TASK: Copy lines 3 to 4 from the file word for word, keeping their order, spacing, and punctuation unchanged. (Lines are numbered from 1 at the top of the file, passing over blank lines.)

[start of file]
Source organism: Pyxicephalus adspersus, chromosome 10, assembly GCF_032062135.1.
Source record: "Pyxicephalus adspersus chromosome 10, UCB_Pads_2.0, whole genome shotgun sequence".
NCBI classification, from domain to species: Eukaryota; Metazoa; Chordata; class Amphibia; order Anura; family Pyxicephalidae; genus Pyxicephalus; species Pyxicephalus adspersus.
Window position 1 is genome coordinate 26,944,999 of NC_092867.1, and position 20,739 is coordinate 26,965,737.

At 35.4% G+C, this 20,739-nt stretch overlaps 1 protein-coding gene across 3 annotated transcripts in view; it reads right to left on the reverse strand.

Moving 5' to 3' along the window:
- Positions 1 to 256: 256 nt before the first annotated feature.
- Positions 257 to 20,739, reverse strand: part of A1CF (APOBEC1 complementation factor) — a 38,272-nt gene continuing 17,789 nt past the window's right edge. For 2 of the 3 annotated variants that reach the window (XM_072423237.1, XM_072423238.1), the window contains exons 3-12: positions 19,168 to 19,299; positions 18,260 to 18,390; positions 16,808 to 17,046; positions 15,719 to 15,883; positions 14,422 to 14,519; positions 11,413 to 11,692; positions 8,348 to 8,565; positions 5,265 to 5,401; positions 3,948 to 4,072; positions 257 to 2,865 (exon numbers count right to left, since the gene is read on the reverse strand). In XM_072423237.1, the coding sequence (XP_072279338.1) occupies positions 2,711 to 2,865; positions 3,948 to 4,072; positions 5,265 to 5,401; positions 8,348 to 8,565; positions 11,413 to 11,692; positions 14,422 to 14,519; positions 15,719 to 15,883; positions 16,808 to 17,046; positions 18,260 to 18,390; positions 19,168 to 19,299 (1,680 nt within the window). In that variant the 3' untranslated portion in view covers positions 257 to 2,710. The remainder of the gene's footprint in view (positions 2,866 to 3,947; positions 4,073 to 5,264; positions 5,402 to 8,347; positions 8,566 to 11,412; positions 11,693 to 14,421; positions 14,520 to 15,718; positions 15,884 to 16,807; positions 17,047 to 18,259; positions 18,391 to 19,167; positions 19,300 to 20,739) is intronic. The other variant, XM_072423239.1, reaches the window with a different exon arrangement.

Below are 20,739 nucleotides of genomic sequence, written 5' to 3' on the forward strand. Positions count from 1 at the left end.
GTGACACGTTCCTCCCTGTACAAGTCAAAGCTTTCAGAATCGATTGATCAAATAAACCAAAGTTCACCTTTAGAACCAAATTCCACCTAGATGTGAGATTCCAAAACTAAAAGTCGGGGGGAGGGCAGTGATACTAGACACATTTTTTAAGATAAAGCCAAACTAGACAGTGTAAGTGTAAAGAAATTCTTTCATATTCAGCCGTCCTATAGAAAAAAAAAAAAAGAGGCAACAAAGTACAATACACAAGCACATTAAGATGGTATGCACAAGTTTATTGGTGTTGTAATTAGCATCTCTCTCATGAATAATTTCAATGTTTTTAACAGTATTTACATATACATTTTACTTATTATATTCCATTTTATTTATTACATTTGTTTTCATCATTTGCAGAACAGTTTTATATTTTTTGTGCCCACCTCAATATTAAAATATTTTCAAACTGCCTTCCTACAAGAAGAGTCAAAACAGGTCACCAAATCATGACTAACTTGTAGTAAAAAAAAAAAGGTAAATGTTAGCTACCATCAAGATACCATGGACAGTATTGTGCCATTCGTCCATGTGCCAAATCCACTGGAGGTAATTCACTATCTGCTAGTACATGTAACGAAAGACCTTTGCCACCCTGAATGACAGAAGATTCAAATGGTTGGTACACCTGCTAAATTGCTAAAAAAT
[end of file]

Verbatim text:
NCBI classification, from domain to species: Eukaryota; Metazoa; Chordata; class Amphibia; order Anura; family Pyxicephalidae; genus Pyxicephalus; species Pyxicephalus adspersus.
Window position 1 is genome coordinate 26,944,999 of NC_092867.1, and position 20,739 is coordinate 26,965,737.